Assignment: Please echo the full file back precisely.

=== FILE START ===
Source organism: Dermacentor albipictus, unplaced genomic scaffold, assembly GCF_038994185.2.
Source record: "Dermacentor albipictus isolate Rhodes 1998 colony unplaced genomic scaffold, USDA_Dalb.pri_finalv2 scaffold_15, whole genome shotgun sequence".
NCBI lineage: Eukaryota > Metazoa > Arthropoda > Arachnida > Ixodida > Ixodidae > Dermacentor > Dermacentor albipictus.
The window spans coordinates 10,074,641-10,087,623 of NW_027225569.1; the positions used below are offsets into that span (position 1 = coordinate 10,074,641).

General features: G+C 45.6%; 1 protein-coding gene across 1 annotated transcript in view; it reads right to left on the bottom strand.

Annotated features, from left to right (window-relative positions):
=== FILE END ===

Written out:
Source organism: Dermacentor albipictus, unplaced genomic scaffold, assembly GCF_038994185.2.
Source record: "Dermacentor albipictus isolate Rhodes 1998 colony unplaced genomic scaffold, USDA_Dalb.pri_finalv2 scaffold_15, whole genome shotgun sequence".
NCBI lineage: Eukaryota > Metazoa > Arthropoda > Arachnida > Ixodida > Ixodidae > Dermacentor > Dermacentor albipictus.
The window spans coordinates 10,074,641-10,087,623 of NW_027225569.1; the positions used below are offsets into that span (position 1 = coordinate 10,074,641).

General features: G+C 45.6%; 1 protein-coding gene across 1 annotated transcript in view; it reads right to left on the bottom strand.

Annotated features, from left to right (window-relative positions):